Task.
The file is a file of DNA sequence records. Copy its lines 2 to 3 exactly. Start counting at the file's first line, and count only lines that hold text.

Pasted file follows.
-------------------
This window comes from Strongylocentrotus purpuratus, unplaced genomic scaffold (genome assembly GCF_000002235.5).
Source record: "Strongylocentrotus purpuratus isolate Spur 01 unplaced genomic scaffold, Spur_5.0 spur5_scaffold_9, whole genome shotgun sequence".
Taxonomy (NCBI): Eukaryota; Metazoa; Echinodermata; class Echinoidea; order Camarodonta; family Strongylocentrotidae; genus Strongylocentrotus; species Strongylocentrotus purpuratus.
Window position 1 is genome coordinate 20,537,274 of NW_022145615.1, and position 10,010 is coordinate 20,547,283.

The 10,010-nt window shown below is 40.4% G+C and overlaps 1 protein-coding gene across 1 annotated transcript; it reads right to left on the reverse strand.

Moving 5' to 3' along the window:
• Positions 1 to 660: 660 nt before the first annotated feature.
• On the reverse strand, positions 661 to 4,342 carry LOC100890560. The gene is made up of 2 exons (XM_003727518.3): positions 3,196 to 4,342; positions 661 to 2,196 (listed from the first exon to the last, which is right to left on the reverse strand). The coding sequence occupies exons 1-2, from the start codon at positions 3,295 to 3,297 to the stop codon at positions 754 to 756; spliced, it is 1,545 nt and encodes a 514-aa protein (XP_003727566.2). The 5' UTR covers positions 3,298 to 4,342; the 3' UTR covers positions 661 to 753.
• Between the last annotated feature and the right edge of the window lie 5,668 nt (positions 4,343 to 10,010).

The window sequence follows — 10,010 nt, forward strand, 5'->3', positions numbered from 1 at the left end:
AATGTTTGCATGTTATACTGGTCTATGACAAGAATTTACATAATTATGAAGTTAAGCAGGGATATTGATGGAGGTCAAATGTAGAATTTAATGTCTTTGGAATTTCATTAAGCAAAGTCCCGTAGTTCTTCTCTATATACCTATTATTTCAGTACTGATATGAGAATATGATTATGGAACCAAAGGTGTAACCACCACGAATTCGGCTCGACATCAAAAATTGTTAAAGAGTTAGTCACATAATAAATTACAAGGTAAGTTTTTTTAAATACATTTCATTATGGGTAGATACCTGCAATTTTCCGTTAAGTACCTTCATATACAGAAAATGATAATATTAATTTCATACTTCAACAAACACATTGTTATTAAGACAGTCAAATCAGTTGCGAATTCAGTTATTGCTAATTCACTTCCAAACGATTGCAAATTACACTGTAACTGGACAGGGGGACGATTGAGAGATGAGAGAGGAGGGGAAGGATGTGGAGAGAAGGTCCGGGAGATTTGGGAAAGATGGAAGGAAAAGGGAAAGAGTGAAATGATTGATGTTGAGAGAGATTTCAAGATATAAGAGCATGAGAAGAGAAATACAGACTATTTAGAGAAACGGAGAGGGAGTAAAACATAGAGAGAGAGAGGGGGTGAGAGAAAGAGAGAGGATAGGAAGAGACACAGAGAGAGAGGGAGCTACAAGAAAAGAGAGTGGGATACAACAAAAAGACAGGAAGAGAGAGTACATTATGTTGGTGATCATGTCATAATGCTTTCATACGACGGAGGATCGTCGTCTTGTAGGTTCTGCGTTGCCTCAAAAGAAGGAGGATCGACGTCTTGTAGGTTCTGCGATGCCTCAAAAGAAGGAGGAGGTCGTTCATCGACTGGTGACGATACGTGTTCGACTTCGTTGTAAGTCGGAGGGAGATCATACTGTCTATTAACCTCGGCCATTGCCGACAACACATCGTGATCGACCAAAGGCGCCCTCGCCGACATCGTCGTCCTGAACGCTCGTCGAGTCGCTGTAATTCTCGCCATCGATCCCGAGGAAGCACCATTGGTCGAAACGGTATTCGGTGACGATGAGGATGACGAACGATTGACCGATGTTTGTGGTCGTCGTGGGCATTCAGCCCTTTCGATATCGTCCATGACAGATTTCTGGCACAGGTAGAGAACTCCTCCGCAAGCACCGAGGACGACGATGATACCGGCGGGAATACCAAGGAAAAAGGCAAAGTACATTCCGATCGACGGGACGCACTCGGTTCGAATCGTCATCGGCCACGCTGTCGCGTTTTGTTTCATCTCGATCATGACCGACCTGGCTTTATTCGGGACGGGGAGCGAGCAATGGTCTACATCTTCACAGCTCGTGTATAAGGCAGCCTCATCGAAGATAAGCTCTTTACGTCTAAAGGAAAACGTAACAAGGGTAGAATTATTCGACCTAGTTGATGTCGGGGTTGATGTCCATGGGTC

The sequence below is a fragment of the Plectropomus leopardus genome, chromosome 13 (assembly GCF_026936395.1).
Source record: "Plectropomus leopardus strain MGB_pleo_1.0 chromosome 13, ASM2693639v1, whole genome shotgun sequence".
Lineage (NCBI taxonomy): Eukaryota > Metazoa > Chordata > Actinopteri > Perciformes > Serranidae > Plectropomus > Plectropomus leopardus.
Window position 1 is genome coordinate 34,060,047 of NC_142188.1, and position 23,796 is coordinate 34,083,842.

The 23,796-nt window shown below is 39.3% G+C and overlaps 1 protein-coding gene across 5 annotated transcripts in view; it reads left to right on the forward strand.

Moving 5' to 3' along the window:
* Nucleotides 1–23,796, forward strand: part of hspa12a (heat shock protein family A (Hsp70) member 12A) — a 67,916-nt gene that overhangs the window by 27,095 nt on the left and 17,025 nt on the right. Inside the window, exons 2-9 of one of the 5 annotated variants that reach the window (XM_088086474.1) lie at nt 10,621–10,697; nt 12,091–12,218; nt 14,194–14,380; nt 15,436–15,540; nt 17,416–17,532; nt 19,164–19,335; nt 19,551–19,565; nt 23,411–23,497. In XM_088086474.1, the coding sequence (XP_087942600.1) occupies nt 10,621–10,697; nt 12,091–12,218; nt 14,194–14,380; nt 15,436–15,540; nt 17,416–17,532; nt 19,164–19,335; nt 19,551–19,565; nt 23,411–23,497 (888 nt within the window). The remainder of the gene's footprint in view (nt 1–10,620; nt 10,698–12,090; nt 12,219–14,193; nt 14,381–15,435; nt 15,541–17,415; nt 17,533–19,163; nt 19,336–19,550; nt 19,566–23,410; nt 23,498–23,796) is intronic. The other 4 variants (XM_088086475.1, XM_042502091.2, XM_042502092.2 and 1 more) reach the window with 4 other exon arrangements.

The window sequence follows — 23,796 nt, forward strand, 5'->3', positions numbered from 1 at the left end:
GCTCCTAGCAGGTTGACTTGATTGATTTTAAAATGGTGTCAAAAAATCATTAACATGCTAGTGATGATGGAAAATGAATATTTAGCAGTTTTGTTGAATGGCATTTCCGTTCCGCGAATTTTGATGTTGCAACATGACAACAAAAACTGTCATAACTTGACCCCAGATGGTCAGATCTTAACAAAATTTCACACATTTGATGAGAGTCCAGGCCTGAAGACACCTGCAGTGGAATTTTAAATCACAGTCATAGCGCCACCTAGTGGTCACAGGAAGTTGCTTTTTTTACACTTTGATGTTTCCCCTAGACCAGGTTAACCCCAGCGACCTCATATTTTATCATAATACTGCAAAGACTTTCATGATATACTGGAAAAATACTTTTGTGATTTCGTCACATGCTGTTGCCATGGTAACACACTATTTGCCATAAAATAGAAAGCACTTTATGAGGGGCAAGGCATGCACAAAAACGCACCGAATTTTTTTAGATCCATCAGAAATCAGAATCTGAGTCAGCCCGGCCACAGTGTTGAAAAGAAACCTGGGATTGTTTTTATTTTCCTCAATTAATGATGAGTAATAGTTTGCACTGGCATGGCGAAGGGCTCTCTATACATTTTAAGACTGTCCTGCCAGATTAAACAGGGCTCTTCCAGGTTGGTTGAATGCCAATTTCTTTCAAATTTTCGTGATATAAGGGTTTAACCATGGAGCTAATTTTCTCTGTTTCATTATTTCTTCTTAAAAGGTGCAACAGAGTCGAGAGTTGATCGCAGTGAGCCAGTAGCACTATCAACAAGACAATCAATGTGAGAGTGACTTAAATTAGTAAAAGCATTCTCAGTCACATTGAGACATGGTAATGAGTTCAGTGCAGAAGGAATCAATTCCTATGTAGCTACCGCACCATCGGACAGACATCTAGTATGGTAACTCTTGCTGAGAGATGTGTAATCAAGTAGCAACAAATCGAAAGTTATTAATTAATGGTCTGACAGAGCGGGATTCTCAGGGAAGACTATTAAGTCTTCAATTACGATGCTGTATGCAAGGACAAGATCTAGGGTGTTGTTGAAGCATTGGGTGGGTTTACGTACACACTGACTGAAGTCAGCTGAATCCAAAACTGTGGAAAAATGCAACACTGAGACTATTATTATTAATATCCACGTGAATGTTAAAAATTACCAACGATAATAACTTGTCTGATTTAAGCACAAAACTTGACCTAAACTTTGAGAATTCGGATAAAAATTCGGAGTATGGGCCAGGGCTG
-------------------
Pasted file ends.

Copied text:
Source record: "Strongylocentrotus purpuratus isolate Spur 01 unplaced genomic scaffold, Spur_5.0 spur5_scaffold_9, whole genome shotgun sequence".
Taxonomy (NCBI): Eukaryota; Metazoa; Echinodermata; class Echinoidea; order Camarodonta; family Strongylocentrotidae; genus Strongylocentrotus; species Strongylocentrotus purpuratus.